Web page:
Earlier this June we launched Stonewall forever to celebrate Pride Month and the history of LGBTQ+ people fighting for their rights and broader acceptance. 

For those who are unfamiliar with the history of Stonewall Inn, it is a gay bar located in Greenwich Village in New York City. Police frequently raided the bar and brutalized LGBTQ+ people during the late 20th century, specifically black trans women, often throwing them in jail. At the time, dressing in drag was criminalized and grounds for imprisonment. A “Three-Item Rule” was in place, which stated that if a person wore three or more items of clothing belonging to the opposite sex, it was basis to be brutalized and arrested. 

On June 28, 1969, a police raid began in the early morning at the Stonewall Inn. It was a tremendously violent event, and those at the bar fought back. A black trans woman, Marsha P. Johnson, made the first move by throwing a rock at the police. Sylvia Rivera, her close friend, followed behind, and a rebellion began. This riot was critical to the gay rights movement and is widely considered the most important event to fuel the gay liberation movement. It was both a physical rebellion and a social one whose influence spread around the country and encouraged others to fight back against the systems marginalizing them. Many lost their lives during this fight, and it is thanks to them that LGBTQ+ people have the rights that they do today.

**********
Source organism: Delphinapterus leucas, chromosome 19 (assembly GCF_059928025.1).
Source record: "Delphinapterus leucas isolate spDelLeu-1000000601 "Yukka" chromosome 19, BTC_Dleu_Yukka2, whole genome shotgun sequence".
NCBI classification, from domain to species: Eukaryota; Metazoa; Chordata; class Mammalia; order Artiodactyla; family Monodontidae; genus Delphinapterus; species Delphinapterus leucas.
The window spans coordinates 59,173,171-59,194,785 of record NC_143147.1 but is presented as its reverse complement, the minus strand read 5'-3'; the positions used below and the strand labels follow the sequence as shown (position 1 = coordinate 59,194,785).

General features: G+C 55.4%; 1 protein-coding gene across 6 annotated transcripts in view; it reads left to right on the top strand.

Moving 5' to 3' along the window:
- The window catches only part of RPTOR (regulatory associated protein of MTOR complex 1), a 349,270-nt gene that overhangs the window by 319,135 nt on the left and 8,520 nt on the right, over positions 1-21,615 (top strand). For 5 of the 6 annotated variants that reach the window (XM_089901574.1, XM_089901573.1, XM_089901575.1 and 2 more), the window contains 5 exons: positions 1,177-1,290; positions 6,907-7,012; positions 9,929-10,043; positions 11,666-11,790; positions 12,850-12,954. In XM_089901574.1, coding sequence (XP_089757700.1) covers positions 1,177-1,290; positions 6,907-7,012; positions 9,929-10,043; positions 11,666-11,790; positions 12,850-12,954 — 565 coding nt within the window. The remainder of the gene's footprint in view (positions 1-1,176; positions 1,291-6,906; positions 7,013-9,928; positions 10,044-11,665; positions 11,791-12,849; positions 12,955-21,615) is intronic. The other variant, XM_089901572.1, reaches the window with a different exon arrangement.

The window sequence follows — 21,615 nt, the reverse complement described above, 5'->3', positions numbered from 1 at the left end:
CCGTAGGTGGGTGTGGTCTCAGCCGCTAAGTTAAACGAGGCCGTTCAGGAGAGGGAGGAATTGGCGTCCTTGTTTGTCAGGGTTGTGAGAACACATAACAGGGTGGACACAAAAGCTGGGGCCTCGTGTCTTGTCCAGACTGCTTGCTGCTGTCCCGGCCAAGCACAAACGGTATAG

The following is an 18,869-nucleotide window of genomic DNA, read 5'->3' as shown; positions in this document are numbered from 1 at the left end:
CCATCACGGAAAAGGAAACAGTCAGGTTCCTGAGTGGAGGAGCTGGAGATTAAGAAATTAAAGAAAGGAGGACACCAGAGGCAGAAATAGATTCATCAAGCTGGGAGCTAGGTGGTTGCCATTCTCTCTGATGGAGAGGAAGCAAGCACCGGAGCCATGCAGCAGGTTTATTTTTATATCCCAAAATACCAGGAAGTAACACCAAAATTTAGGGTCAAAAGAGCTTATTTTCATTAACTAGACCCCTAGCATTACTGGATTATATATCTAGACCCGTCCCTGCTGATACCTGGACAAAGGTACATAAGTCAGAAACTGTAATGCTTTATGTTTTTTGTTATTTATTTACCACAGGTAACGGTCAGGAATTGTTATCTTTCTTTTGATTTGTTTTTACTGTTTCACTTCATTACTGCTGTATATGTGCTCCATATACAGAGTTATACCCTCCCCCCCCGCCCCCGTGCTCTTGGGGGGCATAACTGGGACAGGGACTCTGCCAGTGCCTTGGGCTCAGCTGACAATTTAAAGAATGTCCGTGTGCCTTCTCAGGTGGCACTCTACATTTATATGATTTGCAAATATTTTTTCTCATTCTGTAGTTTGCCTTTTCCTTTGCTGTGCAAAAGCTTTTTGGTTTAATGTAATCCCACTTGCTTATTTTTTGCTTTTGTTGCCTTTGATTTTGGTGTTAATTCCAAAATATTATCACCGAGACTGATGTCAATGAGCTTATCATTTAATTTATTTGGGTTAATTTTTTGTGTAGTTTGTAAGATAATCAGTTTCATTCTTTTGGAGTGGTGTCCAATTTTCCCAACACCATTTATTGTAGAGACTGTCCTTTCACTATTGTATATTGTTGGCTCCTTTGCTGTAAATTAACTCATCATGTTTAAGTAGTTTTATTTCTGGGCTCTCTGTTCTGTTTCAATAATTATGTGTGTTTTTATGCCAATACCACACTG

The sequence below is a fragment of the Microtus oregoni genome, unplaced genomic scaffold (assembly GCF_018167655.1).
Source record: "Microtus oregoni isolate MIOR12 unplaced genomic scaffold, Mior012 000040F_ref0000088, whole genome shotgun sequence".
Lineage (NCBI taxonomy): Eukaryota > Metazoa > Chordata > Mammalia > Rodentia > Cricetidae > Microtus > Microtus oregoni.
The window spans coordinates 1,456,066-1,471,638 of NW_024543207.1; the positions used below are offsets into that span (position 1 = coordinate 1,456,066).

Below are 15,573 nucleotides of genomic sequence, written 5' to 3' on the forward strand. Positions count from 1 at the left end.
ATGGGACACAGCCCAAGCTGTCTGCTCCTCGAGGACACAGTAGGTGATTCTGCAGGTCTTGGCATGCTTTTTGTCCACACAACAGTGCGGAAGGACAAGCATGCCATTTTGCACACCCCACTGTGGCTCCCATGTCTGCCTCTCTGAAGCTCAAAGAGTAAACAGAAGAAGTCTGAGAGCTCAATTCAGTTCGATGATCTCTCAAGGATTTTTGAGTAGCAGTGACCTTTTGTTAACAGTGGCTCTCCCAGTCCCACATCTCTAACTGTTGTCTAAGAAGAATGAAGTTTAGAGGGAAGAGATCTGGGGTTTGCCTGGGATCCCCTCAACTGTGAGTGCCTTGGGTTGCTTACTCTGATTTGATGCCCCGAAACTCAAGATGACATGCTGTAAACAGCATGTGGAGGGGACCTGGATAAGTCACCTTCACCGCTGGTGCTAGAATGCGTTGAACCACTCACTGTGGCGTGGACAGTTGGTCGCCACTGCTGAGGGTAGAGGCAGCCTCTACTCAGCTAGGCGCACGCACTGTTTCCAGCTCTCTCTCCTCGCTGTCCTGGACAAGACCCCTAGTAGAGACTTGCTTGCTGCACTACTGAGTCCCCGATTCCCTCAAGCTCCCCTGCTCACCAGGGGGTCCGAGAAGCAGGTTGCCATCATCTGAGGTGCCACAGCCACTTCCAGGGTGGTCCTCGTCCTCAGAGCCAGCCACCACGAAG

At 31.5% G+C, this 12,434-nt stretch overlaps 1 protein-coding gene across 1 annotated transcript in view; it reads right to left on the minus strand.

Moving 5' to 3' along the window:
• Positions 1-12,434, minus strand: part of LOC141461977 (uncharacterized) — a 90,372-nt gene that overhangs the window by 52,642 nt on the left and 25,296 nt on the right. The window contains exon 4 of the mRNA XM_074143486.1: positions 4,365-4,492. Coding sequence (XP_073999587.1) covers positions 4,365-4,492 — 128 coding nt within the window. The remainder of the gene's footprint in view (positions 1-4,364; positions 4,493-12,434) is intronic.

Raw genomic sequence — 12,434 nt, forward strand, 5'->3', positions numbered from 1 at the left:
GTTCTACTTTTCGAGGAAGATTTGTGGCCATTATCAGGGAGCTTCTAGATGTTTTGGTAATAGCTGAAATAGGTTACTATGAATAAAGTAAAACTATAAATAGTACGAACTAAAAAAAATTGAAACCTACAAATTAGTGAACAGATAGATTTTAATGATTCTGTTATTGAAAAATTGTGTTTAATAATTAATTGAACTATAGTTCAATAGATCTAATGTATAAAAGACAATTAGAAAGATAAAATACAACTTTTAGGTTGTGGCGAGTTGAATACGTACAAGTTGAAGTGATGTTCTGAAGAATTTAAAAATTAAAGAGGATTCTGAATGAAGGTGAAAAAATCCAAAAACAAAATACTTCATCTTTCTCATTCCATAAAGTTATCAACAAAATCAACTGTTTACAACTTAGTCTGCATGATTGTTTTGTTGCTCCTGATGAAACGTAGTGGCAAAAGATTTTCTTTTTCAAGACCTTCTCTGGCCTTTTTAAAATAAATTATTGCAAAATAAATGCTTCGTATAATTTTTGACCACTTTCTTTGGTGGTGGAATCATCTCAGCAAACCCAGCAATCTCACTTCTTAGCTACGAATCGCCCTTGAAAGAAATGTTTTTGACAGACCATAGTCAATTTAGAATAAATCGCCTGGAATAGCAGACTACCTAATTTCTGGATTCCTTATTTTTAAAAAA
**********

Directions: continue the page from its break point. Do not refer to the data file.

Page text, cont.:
This is why Stonewall Forever is such an important and necessary monument. It is a digital monument created by New York City’s own LGBTQ+ Community Center and was funded by a grant by Google. Google’s Creative Lab also volunteered its time to help the center bring the monument to life in honor of the 50th anniversary of the riots. In addition to the monument, we also launched a campaign called Pride Forever, which celebrates the history of Pride and all those who fought so that those today could live as their authentic selves. The benefit of this monument being online instead of physical is accessibility. Those from all over the world can access the monument without having to physically travel to Stonewall Inn.

It was an absolute honor for Google to have a part in this project, and to continue to advocate for and honor the LGBTQ+ community. Although so much has been done already, it is necessary to remember that we still have so far to go for complete equality, acceptance, and safety of the LGBTQ+ population. Google, of course, will continue to advocate for full equality and is inspired to do so. To access the monument, click here.